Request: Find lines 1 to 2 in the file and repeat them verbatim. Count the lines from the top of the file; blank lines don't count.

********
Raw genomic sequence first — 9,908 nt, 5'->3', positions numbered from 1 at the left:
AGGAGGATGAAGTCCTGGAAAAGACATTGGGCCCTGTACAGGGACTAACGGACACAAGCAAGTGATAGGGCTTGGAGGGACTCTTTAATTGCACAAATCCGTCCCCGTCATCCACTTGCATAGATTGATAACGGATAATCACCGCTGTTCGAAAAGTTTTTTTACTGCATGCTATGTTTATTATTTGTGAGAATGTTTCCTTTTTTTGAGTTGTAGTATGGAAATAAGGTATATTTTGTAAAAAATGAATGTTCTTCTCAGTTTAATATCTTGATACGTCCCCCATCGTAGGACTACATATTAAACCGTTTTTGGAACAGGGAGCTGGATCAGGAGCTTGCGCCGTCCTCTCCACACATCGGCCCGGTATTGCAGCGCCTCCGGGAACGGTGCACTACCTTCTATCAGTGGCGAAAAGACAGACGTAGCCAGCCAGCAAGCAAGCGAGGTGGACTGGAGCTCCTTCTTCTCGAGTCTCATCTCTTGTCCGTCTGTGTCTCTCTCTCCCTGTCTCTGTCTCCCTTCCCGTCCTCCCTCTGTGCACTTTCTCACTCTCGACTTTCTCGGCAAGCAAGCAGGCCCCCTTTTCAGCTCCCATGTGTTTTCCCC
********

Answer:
Raw genomic sequence first — 9,908 nt, 5'->3', positions numbered from 1 at the left:
AGGAGGATGAAGTCCTGGAAAAGACATTGGGCCCTGTACAGGGACTAACGGACACAAGCAAGTGATAGGGCTTGGAGGGACTCTTTAATTGCACAAATCCGTCCCCGTCATCCACTTGCATAGATTGATAACGGATAATCACCGCTGTTCGAAAAGTTTTTTTACTGCATGCTATGTTTATTATTTGTGAGAATGTTTCCTTTTTTTGAGTTGTAGTATGGAAATAAGGTATATTTTGTAAAAAATGAATGTTCTTCTCAGTTTAATATCTTGATACGTCCCCCATCGTAGGACTACATATTAAACCGTTTTTGGAACAGGGAGCTGGATCAGGAGCTTGCGCCGTCCTCTCCACACATCGGCCCGGTATTGCAGCGCCTCCGGGAACGGTGCACTACCTTCTATCAGTGGCGAAAAGACAGACGTAGCCAGCCAGCAAGCAAGCGAGGTGGACTGGAGCTCCTTCTTCTCGAGTCTCATCTCTTGTCCGTCTGTGTCTCTCTCTCCCTGTCTCTGTCTCCCTTCCCGTCCTCCCTCTGTGCACTTTCTCACTCTCGACTTTCTCGGCAAGCAAGCAGGCCCCCTTTTCAGCTCCCATGTGTTTTCCCC